Case number: OIC-111140-Z8T8P9

Whether the HSE was justified in refusing access to parts of the applicant’s medical records






In a request to the HSE dated 12 January 2021, the applicant sought access to her medical records as held by Cork University Hospital (CUH) and University Hospital Kerry (UHK). UHK’s decision of 14 January 2021 refused the request under section 15(1)(i) of the FOI Act, saying that it had granted access to the relevant records further to two other FOI requests made by the applicant. CUH’s decision of 27 January 2021 granted access to all records it held concerning the applicant.


The applicant sought an internal review of UHK’s decision on 23 February 2021. She said that it had withheld parts of records 17, 43, 180 and 230 further to its decisions on her earlier FOI requests. She also asked for access to any further records held by UHK. On 19 July 2021, UHK told the applicant that it had previously released her records except for those four excerpts which it had withheld under section 37(1) (third party personal information) of the FOI Act. On 28 July 2021, the applicant applied to this Office for a review of UHK’s decision to withhold parts of her records. She also disputed the accuracy of other details. During the review, the HSE granted access to a further excerpt of record 43 and to the remainder of record 230.


I have now completed my review in accordance with section 22(2) of the FOI Act and I have decided to conclude it by way of a formal, binding decision. In carrying out my review, I have had regard to the above exchanges and correspondence between this Office, the HSE and the applicant. I have also had regard to the contents of the records at issue and to the provisions of the FOI Act.


Scope of the Review

The review is confined to whether the HSE’s refusal of access to the remainder of records 17, 43 and 180 as held by UHK was justified under the provisions of the FOI Act.


As the applicant is aware, this review cannot consider the accuracy of the records released to her. However, she can in due course seek a review by this Office of her subsequent application to the HSE under section 9 of the FOI Act for amendment/deletion of records. 



Preliminary Matters


Section 13(4) of the FOI Act requires me to disregard any reasons that the applicant has for making her request. Furthermore, my review does not extend to examining, making findings on or taking account of the HSE’s dealings with the applicant in general.


Section 25(3) of the FOI act requires the Information Commissioner to take all reasonable precautions in the performance of his functions to prevent the disclosure of information contained in an exempt record or that would cause the record to be exempt if it contained that information. For this reason, the description I can give of the withheld information is quite limited in this case.


Finally, it is also relevant to note that the release of records under FOI is, in effect, regarded as release to the world at large given that the Act places no constraints on the uses to which the information contained in those records may be put.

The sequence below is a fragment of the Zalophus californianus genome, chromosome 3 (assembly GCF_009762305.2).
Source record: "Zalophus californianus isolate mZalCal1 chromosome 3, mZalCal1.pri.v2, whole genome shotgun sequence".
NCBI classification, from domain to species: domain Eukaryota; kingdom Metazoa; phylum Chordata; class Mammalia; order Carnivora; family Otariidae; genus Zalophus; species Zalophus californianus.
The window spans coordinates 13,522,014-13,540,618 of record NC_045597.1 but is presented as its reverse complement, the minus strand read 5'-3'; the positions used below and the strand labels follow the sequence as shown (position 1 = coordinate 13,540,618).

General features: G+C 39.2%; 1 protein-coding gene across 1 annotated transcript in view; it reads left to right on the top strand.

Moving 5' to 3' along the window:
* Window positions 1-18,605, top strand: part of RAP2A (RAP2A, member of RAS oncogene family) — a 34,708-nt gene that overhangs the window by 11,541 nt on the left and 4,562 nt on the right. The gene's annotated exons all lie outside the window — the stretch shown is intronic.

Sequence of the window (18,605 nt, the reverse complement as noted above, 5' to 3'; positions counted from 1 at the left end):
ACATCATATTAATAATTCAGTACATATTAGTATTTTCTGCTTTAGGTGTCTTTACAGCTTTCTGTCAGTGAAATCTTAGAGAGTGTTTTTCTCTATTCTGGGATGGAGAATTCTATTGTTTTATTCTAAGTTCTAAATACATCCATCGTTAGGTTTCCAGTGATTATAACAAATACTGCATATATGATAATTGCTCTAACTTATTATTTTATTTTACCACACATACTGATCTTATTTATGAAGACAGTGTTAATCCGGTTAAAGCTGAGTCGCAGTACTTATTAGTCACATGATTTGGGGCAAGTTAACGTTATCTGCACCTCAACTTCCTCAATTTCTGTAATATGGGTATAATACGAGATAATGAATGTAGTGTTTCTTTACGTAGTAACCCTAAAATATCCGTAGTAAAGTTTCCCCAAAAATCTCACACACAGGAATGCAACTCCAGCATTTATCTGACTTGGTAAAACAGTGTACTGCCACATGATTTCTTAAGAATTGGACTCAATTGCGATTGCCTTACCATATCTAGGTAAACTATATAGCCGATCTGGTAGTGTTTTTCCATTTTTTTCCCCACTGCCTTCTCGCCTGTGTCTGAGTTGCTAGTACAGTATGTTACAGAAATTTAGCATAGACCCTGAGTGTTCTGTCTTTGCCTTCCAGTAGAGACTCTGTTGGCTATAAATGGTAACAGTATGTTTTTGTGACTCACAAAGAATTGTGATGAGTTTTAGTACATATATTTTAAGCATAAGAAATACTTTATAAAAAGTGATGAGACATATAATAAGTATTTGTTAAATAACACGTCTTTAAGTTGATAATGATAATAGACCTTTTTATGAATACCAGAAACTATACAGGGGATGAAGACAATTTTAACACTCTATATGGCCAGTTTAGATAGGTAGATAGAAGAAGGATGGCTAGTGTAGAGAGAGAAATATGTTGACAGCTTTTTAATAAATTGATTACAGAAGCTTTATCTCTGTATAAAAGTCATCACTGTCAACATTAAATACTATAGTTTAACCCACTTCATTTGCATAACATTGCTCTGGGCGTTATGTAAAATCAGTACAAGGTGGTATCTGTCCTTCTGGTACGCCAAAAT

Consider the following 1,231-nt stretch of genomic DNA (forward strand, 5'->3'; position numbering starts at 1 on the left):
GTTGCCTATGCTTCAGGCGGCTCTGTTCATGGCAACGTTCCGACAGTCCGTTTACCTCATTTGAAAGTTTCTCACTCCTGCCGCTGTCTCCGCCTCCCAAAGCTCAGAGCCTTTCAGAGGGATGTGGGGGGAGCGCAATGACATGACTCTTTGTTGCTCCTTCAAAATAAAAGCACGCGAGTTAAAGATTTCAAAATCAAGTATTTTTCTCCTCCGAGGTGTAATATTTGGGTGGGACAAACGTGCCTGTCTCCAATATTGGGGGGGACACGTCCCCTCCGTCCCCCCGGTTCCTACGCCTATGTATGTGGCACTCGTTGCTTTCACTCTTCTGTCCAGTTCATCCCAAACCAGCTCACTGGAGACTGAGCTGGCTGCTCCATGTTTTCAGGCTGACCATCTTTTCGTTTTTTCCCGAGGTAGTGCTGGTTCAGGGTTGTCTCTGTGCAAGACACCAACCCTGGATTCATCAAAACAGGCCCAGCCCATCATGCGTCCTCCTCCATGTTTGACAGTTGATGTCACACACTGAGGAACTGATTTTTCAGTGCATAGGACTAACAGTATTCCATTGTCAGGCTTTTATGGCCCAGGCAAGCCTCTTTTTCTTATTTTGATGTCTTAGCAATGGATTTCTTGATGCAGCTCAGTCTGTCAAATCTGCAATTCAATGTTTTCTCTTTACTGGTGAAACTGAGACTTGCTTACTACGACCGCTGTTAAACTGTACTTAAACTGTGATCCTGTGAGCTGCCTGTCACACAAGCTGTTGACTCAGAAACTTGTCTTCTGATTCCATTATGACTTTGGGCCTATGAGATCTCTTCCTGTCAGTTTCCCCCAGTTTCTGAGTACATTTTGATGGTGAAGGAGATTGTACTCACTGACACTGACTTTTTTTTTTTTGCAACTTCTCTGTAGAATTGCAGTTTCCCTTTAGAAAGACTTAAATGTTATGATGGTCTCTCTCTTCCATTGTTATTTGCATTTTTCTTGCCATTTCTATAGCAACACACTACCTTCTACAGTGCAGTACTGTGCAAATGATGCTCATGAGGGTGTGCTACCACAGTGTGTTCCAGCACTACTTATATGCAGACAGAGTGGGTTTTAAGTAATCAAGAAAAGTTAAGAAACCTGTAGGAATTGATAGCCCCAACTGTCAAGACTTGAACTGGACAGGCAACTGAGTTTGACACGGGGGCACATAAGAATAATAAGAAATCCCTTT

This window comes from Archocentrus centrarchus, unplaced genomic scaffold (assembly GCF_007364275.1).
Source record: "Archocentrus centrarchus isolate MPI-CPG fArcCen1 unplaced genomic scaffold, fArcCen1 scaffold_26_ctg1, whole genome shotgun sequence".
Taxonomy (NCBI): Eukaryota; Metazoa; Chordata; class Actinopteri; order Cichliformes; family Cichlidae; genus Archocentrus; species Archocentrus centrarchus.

Personal information – section 37

The HSE relies on section 37 of the FOI Act in relation to the withheld details. The applicant wishes to obtain her medical records in full and says that she was not made aware of certain matters until she obtained her records. While I acknowledge the importance to the applicant of obtaining full access to her file, this is not relevant to whether information is exempt under section 37 of the FOI Act. Furthermore, as noted above, I cannot have regard to her reasons for making her request.


Section 37(1)

Section 37(1), subject to other provisions of section 37, requires the refusal of access to a record containing personal information. In particular, section 2 includes a list of 14 non-exhaustive examples of what must be considered to be personal information. I am mindful of the requirements of section 25(3). Having examined all of the withheld information, I am satisfied that it is captured by one or more of the examples of what comprises personal information relating to identifiable individuals other than the applicant.


I accept that the withheld information comprises part of the applicant’s medical records. Insofar as the withheld details may be considered to be joint personal information in such circumstances, section 37(7) provides that, notwithstanding section 37(2)(a) (see below), access to a record shall be refused where access to it would, in addition to involving the disclosure of personal information relating to the requester, also involve the disclosure of personal information relating to an individual or individuals other than the requester.


I find that the withheld details are exempt under section 37(1) of the FOI Act. I will now go on to consider sections 37(2) and (5).


Section 37(2) - exceptions to section 37(1)